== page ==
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Hagel, McCain Clash Over Intel on Russia Invasion; Budget Proposal Questioned

Mar. 5, 2014 - 04:17PM   |  
By JOHN T. BENNETT   |   Comments
US Secretary of Defense Chuck Hagel, center, testifies March 5 before the Senate Armed Services Committee in Washington, D.C. (Jewel Samad / Getty Images)
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A man with a Russian flag greets armed men in military fatigues blocking access to a Ukrainian border guards base. / Agence France-Presse


WASHINGTON — US Defense Secretary Chuck Hagel fielded tough questions Wednesday from GOP senators on alleged US and NATO intelligence failures on Russia’s invasion of Ukraine.

In a familiar scene, Hagel openly bickered with Sen. John McCain, R-Ariz., over lingering questions about whether the Obama administration and its European allies were unaware that Russian President Vladimir Putin was about to send troops into the Crimea region of neighboring Ukraine.

The nearly five-minute back-and-forth provided the most fireworks of an otherwise blasé Senate Armed Services Committee hearing about the Pentagon’s 2015 budget request.

GOP senators dinged Hagel and Joint Chiefs Chairman Gen. Martin Dempsey for a spending plan they charge would prevent the military from conducting all required missions because it would be too small and improperly equipped. Democratic SASC members offered tepid support to President Barack Obama’s hand-picked defense secretary, with several calling the defense budget plan the best blueprint that could have been crafted given federal budget caps imposed by Congress as part of deficit-reduction efforts.

But the spacious Senate hearing room filled with tension only once, when McCain came hard at Hagel with pointed questions about whether US intelligence agencies failed to predict the possibility of a Russian invasion amid the ouster of a pro-Russian regime in Kiev.

McCain sharply questioned how US and allied European intelligence services could possibly have missed a mounting invasion on Russia’s side of its border with its former Soviet-era satellite state, an incursion that included attack helicopters, large cargo planes, hundreds of armored personnel carriers and even tanks.

Hagel pushed back, and the one-time close friends and Senate colleagues — in an exchange as pointed as during the secretary’s 2014 confirmation hearing — bickered, several times loudly talking over one another.

Hagel, who last week was at NATO headquarters in Brussels, told McCain that he and other alliance leaders “were made well aware of this threat.”

McCain shot back that the Obama administration is guilty of a “total misreading of Vladimir Putin.”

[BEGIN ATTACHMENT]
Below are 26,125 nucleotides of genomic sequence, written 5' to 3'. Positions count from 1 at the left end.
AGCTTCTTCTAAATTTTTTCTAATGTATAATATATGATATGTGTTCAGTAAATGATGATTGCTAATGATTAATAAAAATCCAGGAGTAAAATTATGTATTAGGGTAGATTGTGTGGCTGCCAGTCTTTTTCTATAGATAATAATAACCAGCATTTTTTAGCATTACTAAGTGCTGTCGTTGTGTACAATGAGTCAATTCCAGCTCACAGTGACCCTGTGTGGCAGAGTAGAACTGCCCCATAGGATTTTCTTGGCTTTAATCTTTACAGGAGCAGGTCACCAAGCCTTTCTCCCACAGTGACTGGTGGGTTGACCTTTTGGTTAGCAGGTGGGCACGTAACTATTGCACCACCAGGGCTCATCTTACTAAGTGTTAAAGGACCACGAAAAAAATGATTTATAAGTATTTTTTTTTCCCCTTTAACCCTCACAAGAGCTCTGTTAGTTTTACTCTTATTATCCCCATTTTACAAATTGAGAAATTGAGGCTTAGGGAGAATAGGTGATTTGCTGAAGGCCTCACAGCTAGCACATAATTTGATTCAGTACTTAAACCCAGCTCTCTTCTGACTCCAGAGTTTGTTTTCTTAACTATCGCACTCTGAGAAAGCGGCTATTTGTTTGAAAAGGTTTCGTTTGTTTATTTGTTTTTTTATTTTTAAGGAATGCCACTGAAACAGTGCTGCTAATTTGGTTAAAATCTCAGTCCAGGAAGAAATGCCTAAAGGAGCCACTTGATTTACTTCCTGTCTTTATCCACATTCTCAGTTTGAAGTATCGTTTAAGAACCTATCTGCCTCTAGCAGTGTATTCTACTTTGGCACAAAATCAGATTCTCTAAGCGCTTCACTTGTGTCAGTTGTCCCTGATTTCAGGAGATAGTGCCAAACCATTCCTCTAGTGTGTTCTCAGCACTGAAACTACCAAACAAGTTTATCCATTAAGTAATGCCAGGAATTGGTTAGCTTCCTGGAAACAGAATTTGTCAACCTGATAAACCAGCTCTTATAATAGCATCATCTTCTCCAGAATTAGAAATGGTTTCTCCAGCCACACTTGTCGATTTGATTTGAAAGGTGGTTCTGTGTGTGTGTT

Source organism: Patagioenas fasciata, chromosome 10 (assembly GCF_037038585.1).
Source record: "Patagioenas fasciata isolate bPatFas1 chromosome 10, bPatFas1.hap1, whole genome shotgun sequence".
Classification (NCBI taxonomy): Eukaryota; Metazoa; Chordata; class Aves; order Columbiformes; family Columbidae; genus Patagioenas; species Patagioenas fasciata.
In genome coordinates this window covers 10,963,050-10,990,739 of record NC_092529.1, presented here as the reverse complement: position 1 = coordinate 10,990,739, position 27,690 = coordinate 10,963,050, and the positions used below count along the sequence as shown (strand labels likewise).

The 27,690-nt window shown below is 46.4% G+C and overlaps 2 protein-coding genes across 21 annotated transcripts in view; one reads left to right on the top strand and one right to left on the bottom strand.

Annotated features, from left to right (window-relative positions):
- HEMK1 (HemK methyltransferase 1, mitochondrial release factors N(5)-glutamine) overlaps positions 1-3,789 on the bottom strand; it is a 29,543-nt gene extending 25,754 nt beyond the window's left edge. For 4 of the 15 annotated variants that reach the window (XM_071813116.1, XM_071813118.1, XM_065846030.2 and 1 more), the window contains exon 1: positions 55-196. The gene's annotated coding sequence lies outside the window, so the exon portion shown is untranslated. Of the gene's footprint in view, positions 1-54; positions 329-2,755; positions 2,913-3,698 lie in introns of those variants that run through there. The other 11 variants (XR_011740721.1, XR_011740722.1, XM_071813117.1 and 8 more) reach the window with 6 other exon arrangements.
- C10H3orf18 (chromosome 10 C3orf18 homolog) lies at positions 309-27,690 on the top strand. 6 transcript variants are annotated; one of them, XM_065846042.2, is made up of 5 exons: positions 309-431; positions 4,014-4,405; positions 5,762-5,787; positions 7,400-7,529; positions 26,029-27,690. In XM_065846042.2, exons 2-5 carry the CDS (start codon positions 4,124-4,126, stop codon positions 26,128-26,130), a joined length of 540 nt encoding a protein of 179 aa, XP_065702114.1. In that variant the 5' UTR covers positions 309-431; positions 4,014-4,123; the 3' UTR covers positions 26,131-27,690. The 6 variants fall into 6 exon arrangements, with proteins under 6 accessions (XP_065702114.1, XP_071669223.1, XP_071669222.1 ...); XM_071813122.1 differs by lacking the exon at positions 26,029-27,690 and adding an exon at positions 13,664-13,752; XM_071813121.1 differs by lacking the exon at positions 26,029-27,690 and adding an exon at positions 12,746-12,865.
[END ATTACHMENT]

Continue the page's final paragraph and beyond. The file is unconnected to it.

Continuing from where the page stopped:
Hagel and Dempsey also were asked about specific combat platform cuts proposed in their 2015 budget, including retiring the A-10 attack aircraft fleet.

Dempsey, an Army officer, told the platform’s lead proponent, Sen. Kelly Ayotte, R-N.H., whose husband flew A-10s, that he once was “saved” by an A-10. But, in short, he said something has to get cut given budget caps and the aging A-10 is ripe to leave the fleet.

Dempsey said F-15 and F-16 fighter jets, as well as sniper pod-equipped B-1 bombers, can carry out the A-10’s close-air support mission until its envisioned replacement, the F-35 fighter, comes online.

SASC Ranking Member Sen. James Inhofe, R-Okla., citing independent cost estimates, hit Obama for spending $125 billion on his “energy and environment agenda,” monies the senator says could have been used to buy more than 1,000 F-35s.

Members from both parties warned that the budget plan’s cuts could leave the military a bit neutered.

SASC Chairman Sen. Carl Levin, D-Mich., said he is concerned about “whether the resources that we are providing to the Department of Defense are adequate to enable our military to meet its national security missions.”

“Put simply, the spending caps included in” the 2011 Budget Control Act “seriously challenge our ability to meet our national security needs,” Levin said, referring to the law that created the decade-spanning defense and domestic sequestration cuts.

Republican senators hit the Pentagon leaders for, as they see it, siding with some in Washington who argue the country should not fight any new ground wars. McCain said similar incorrect arguments were made after past wars like Vietnam.

Dempsey distanced himself from that view, and he and Hagel repeatedly argued their latest budget plan would build a “balanced” force that could carry out the existing national defense plan — just with greater risk than without the cuts proposed due to the spending caps.

Some Democrats, like SASC Vice Chairman Sen. Jack Reed of Rhode Island and Sen. Joe Manchin of West Virginia, attempted to provide cover for the budget plan.

For instance, Manchin complimented Hagel and Dempsey for building just the kind of budget plan they were asked to. ■


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